Alligator lizard discovered at China Camp.

Learn how to wildlife-whisper

Follow Friends of China Camp volunteer Kevin Smead’s simple tips for seeing more animals

Friends of China Camp volunteer Kevin Smead spends hours working at China Camp—hauling fallen trees, repairing damaged trails, and doing myriad other maintenance projects. While Kevin seems tireless, there is something else that makes him extra-remarkable: he finds cool critters seemingly every time he’s out on the trails. Join our volunteer work crews and you’ll probably hear “Look what Kevin found” hollered through the woods. Here, we ask Kevin to share his “wildlife-whisperer” secrets for discovering some of China Camp’s often-overlooked animals. 

Volunteer Kevid Smead holds a gopher snake.

In my years as a Friends of China Camp trail volunteer, I’ve come across a large number of reptiles, amphibians, and invertebrates. If I’m working on a trail by hand or machine, I keep a close eye on the area I’m disturbing, looking for movement. If I see an animal, I stop and safely relocate it out of harm’s way. 

So what have I found? Non-venomous gopher, king, and ring-necked snakes are common. I’m still keeping a careful eye out for my first Western diamondback rattler. In damp environments, I’ve come upon plenty of salamanders, including toothy, tree-climbing arboreal salamanders and aptly-named slender salamanders. I’ve also rescued orange-bellied California newts and greenish-brown Pacific tree frogs. 

Among invertebrates, my favorites are the banana slug (too often the slimy victim of a speeding mountain biker) and fearsome-looking scorpions, which would prefer to just be left alone in the decaying wood that they call home.

Tips for discovering China Camp’s most secretive wildlife

For those who wish to increase their odds of observing more of the creatures that call China Camp home, there are some tried and true tactics.

  • Spend more time in the park. A casual visitor is likely to encounter the park’s larger and more human-tolerant animals, such as deer, coyotes, raccoons, turkeys, raptors, great blue herons, and snowy egrets. But stick around a while longer, especially at sunset, and you might be lucky enough to encounter a bobcat slinking through the woods, or an endangered Ridgway’s rail poking through the pickleweed.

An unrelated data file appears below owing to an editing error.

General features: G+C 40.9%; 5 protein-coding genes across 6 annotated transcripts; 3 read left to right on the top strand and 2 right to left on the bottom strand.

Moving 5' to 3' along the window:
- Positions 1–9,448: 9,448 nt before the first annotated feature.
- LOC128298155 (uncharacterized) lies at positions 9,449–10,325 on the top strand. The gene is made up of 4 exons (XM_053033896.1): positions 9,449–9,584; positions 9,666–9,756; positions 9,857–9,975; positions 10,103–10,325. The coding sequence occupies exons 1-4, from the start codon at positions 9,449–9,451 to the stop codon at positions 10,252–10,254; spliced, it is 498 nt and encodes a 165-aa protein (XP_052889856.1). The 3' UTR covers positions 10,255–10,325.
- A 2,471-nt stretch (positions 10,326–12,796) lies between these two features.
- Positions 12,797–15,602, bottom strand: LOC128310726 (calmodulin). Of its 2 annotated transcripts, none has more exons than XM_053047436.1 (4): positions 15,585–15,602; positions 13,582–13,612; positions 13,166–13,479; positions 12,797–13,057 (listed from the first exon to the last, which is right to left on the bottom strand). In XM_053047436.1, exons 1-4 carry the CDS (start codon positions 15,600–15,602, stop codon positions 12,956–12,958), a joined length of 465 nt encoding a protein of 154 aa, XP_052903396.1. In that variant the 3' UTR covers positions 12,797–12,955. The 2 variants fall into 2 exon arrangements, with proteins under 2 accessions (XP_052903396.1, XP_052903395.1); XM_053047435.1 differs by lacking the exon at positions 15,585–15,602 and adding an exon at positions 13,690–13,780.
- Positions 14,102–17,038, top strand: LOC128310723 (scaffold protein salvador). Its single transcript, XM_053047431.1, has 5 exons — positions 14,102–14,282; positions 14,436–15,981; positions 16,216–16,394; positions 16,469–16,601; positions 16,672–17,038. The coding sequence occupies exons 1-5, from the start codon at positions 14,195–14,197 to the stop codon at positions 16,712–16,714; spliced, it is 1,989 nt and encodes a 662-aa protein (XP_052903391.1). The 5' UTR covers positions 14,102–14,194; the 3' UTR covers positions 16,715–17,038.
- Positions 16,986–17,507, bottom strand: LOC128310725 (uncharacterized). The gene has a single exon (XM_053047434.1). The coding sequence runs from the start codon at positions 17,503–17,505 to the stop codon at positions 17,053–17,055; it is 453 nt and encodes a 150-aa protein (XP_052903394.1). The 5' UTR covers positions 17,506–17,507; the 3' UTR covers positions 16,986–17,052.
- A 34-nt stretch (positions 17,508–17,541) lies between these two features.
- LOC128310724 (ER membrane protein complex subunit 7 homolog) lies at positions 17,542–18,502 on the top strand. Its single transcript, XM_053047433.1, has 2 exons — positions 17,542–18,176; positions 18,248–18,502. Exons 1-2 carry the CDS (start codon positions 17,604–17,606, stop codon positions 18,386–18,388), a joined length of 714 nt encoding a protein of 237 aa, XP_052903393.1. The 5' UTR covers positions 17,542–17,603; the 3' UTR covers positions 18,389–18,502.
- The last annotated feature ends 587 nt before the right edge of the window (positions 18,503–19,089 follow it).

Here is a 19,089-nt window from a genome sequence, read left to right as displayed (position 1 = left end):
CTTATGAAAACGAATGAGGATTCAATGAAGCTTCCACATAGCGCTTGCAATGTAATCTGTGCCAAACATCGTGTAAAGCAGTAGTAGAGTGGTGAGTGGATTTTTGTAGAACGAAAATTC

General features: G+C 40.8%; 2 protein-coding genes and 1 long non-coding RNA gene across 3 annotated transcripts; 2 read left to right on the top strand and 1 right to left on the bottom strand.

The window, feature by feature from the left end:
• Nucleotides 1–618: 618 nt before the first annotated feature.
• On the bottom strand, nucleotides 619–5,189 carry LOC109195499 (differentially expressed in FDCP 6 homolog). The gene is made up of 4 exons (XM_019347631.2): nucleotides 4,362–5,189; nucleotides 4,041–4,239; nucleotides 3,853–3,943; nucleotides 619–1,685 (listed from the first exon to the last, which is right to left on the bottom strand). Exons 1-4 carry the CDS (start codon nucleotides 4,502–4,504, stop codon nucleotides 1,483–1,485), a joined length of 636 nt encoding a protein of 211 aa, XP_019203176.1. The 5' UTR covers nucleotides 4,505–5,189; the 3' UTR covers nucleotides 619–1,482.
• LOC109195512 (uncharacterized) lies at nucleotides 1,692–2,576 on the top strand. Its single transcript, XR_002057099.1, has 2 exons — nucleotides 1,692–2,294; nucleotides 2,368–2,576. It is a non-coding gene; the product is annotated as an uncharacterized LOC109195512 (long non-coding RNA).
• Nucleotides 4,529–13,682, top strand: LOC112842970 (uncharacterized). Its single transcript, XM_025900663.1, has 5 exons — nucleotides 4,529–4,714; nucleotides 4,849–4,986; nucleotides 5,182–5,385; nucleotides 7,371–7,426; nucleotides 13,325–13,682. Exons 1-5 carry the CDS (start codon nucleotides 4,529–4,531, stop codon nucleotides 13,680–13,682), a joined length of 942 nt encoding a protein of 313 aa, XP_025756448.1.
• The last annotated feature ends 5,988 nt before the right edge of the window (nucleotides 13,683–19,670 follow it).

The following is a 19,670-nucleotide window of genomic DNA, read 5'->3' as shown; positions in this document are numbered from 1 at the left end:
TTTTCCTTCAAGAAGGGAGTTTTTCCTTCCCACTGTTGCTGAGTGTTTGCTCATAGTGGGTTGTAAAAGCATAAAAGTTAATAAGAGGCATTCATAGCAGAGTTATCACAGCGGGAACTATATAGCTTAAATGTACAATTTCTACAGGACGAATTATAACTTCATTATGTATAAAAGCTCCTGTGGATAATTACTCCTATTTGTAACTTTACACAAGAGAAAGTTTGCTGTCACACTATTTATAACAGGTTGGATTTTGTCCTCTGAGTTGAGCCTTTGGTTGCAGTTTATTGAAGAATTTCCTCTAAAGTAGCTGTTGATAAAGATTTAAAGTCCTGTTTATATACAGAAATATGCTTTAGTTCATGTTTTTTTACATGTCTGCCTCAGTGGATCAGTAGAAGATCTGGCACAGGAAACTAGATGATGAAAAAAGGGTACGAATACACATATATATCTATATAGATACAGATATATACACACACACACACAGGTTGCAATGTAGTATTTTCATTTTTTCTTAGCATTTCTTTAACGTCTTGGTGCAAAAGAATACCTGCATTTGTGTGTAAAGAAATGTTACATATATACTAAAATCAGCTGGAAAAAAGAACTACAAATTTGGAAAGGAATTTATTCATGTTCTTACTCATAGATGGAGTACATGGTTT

• Vary your visits. By coming to China Camp in different seasons, under a variety of weather conditions and at different times of day, you’re more likely to witness a changing array of resident and transient critters. Bad weather can be a boon for wildlife watching. On a recent rainy afternoon, I explored an empty Back Ranch Meadows Campground—well, not exactly empty. Some two dozen turkeys were cackling and scratching the ground for food.
  • Be patient. It’s amazing how the park comes alive when you pick a spot, remain still, and begin to perceive the nuances of the space around you. Bring a pair of binoculars and a field guide, and perhaps a notebook to jot down observations. You’ll be surprised at how much you’ll be able to witness and identify.
  • Hike trails less traveled. Many visitors tend to stick close to sea level, following the Shoreline or Turtle Back trails or hanging out at China Camp Village, the scenic points, or the campground. But climb higher to discover a whole new collection of critters. Trails that wind up San Pedro Ridge—Oak Ridge, Bay View, and Echo trails—rise through oak and bay laurel woodlands and pockets of coast redwood before reaching the summit of 1,000-foot San Pedro Mountain. Look and listen as you climb—maybe you’ll hear pileated woodpeckers hammering on a trunk, or spy secretive varied thrushes scuffing in the duff.
  • Join our volunteer trail maintenance crew. Our 15 miles of trails require constant work, and the village, campground, and other facilities need TLC too. Many tasks involve chopping, raking, and scrambling, as well as trimming or removing vegetation large and small. These kinds of activities give you a chance to be in habitats where many of the park’s smaller, often-overlooked animals live. You never know what you may find. Join our trail volunteers and become a critter whisperer too.—reported by FOCC volunteer Kevin Smead


Photo credits: Courtesy of kevin smead